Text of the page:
Facts are useful, but not enough to actually fix the issue

Saturday, March 26th, 2022

David Epstein talks to Lisa Fazio, a Vanderbilt psychologist who studies misinformation , about the illusory truth effect:

This is a term we use for the finding that when you hear something multiple times, you’re more likely to believe that it’s true. So, for example, in studies, say that you know that the short, pleated skirt that men wear in Scotland is called a “kilt,” but then you see something that says it’s a “sari.” You’re likely to think that’s definitely false. If you see it twice, most people still think it’s false, but they give it a slightly higher likelihood of being true. The illusory truth effect is simply that repetition of these statements leads to familiarity and also to this feeling of truth.


We’ve done studies where we get people to pause and tell us how they know that the statement is true or false. And when people do that, they seem to be less likely to rely on repetition.


We’ve seen the illusory truth effect from five-year-olds to Vanderbilt undergrads, and other adults. I think that’s one of the big takeaways from all of the research we’ve done on misinformation is that we all like to believe that this is something that only happens to other people. But, in reality, just given the way our brains work, we’re all vulnerable to these effects.


Facts are useful, but not enough to actually fix the issue. You have to address the false information directly. So in a truth sandwich, you start with true information, then discuss the false information and why it’s wrong — and who might have motivation for spreading it — and come back to the true information. It’s especially useful when people are deliberately misinforming the public.


People have already created this causal story in their mind of how something happened. So in a lot of the experiments, there’s a story about how a warehouse fire happens. And initially people are provided with some evidence that it was arson — there were gas cans found on the scene of the crime. And then in one case you just tell people, “Oh, oops, sorry, that was wrong. There were no gas cans found there.” Versus in another you give them an alternative story to replace it — that there weren’t any gas cans at all; instead, it turns out that there was a faulty electrical switch that caused the fire. If you only tell people the gas cans weren’t there, they still think it’s arson. They just are like, “Oh, yeah. The gas cans weren’t there, but it was still arson, of course.” Whereas in the second story, they’ll actually revise the story they had in mind and now remember it was actually accidental.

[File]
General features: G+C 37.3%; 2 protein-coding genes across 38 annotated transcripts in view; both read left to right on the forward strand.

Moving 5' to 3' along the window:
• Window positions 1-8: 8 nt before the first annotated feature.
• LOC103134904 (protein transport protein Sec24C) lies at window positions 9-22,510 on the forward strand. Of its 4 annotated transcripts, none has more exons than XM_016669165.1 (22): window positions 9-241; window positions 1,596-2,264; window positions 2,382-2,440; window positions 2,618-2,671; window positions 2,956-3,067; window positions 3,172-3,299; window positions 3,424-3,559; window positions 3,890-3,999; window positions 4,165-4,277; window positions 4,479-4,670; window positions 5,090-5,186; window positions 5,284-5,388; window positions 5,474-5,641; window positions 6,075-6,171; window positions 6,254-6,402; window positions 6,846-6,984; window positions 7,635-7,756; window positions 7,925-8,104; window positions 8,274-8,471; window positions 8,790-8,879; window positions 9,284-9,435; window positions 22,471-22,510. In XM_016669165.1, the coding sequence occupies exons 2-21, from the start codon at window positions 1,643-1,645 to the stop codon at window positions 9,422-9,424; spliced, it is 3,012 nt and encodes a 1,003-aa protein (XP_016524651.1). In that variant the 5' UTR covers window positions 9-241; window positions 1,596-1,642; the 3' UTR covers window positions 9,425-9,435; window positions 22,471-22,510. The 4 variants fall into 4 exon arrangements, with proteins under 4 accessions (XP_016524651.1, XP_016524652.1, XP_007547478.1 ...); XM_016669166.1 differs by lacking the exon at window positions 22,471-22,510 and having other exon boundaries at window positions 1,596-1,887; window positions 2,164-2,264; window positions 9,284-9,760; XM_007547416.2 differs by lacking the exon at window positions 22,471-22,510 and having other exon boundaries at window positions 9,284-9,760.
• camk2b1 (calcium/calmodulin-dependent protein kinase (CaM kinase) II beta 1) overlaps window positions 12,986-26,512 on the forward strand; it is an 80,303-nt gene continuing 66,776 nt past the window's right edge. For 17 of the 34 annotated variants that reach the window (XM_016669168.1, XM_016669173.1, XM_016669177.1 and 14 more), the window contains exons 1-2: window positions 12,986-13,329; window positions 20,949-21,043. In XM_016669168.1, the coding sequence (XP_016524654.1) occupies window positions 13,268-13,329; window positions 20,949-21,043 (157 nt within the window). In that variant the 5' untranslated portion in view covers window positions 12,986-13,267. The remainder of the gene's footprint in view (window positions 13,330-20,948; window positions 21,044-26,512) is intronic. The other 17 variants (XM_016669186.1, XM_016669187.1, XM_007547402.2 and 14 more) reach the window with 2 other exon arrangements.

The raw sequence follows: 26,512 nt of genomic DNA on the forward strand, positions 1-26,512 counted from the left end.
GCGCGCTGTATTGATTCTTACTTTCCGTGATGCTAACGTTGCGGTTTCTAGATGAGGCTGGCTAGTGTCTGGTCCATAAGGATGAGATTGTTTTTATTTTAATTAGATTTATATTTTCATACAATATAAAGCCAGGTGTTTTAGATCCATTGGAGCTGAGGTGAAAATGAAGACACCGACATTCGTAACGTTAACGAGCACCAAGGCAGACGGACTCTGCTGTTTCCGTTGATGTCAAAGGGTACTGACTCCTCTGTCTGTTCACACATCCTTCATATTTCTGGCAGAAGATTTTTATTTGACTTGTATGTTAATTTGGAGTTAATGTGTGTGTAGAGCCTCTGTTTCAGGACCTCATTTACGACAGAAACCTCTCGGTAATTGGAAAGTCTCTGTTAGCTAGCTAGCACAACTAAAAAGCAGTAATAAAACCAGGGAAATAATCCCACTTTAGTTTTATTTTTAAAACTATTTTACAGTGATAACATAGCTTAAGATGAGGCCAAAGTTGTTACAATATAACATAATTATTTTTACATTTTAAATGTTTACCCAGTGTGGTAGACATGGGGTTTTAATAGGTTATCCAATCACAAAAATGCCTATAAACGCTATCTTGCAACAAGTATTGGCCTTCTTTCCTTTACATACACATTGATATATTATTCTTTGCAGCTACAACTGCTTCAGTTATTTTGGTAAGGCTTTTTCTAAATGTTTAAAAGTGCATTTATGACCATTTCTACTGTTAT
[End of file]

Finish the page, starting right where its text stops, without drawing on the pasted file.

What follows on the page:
Yeah, and with false information you can make it really engaging, really catchy, really easy to believe. And the truth is often complicated and nuanced and much more complex. So it can be really hard to come up with easy ways of describing complicated information in a way that makes it as easy to believe as the false information.


  1. Harry Jones says:

    Illusory truth is conventional wisdom is peer pressure acting upon cognition.

    It’s how NPCs are programmed.

  2. Bruce Purcell says:

    Establishment media should have a seal at the bottom of the screen to show it’s free of misinformation, like ‘Truth’, only in a foreign language to be classy: PRAVDA.

  3. Felix says:

    Oddly enough, we learn what we sense. And what we sense can be wrong. Horrors!

    Wait. Did I write, “we”? Nah. Others sense wrongly. Not me.

    Anyway, the solution is simple. Don’t sense anything wrongly. And, if that seems hard, simply don’t sense anything.


    You can use the technique advised by this Vanderbilt psychic. Start with knowing the truth. Then wrap it around each falsehood to protect yourself from ever being wrong.

  4. Wang Wei Lin says:

    Beware the leaven of the Pharisees. The techniques for discerning truth are not new unless you’re a Vanderbilt psychologist.

  5. Bomag says:

    Been looking for an excuse to use this link.

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